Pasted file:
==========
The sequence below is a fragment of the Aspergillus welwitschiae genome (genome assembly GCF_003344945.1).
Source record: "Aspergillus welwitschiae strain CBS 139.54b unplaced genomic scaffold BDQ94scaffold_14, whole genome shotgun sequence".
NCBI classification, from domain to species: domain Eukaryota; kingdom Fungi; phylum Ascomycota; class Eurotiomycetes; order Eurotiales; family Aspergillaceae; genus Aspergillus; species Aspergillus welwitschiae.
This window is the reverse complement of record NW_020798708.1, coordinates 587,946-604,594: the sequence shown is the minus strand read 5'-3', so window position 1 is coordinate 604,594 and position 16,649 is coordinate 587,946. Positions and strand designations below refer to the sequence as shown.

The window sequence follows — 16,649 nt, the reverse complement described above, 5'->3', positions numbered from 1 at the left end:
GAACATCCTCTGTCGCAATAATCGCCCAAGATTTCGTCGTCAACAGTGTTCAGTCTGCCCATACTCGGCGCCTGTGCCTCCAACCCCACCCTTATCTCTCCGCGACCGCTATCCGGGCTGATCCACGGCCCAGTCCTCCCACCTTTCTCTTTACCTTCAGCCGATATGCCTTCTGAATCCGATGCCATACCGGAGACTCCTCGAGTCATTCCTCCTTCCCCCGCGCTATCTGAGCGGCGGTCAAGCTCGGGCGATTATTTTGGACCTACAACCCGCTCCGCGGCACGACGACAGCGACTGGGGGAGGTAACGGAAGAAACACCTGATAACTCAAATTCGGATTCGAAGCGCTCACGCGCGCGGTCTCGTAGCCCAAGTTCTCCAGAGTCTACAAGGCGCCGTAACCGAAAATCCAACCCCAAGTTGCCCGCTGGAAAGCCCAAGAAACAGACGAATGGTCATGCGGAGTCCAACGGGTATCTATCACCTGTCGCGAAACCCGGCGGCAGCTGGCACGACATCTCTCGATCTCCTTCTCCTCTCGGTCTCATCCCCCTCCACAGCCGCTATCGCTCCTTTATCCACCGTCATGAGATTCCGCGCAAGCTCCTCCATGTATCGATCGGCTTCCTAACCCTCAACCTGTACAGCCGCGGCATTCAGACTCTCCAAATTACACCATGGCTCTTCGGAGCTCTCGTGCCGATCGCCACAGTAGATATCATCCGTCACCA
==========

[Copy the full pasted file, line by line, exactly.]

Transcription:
The sequence below is a fragment of the Aspergillus welwitschiae genome (genome assembly GCF_003344945.1).
Source record: "Aspergillus welwitschiae strain CBS 139.54b unplaced genomic scaffold BDQ94scaffold_14, whole genome shotgun sequence".
NCBI classification, from domain to species: domain Eukaryota; kingdom Fungi; phylum Ascomycota; class Eurotiomycetes; order Eurotiales; family Aspergillaceae; genus Aspergillus; species Aspergillus welwitschiae.
This window is the reverse complement of record NW_020798708.1, coordinates 587,946-604,594: the sequence shown is the minus strand read 5'-3', so window position 1 is coordinate 604,594 and position 16,649 is coordinate 587,946. Positions and strand designations below refer to the sequence as shown.

The window sequence follows — 16,649 nt, the reverse complement described above, 5'->3', positions numbered from 1 at the left end:
GAACATCCTCTGTCGCAATAATCGCCCAAGATTTCGTCGTCAACAGTGTTCAGTCTGCCCATACTCGGCGCCTGTGCCTCCAACCCCACCCTTATCTCTCCGCGACCGCTATCCGGGCTGATCCACGGCCCAGTCCTCCCACCTTTCTCTTTACCTTCAGCCGATATGCCTTCTGAATCCGATGCCATACCGGAGACTCCTCGAGTCATTCCTCCTTCCCCCGCGCTATCTGAGCGGCGGTCAAGCTCGGGCGATTATTTTGGACCTACAACCCGCTCCGCGGCACGACGACAGCGACTGGGGGAGGTAACGGAAGAAACACCTGATAACTCAAATTCGGATTCGAAGCGCTCACGCGCGCGGTCTCGTAGCCCAAGTTCTCCAGAGTCTACAAGGCGCCGTAACCGAAAATCCAACCCCAAGTTGCCCGCTGGAAAGCCCAAGAAACAGACGAATGGTCATGCGGAGTCCAACGGGTATCTATCACCTGTCGCGAAACCCGGCGGCAGCTGGCACGACATCTCTCGATCTCCTTCTCCTCTCGGTCTCATCCCCCTCCACAGCCGCTATCGCTCCTTTATCCACCGTCATGAGATTCCGCGCAAGCTCCTCCATGTATCGATCGGCTTCCTAACCCTCAACCTGTACAGCCGCGGCATTCAGACTCTCCAAATTACACCATGGCTCTTCGGAGCTCTCGTGCCGATCGCCACAGTAGATATCATCCGTCACCA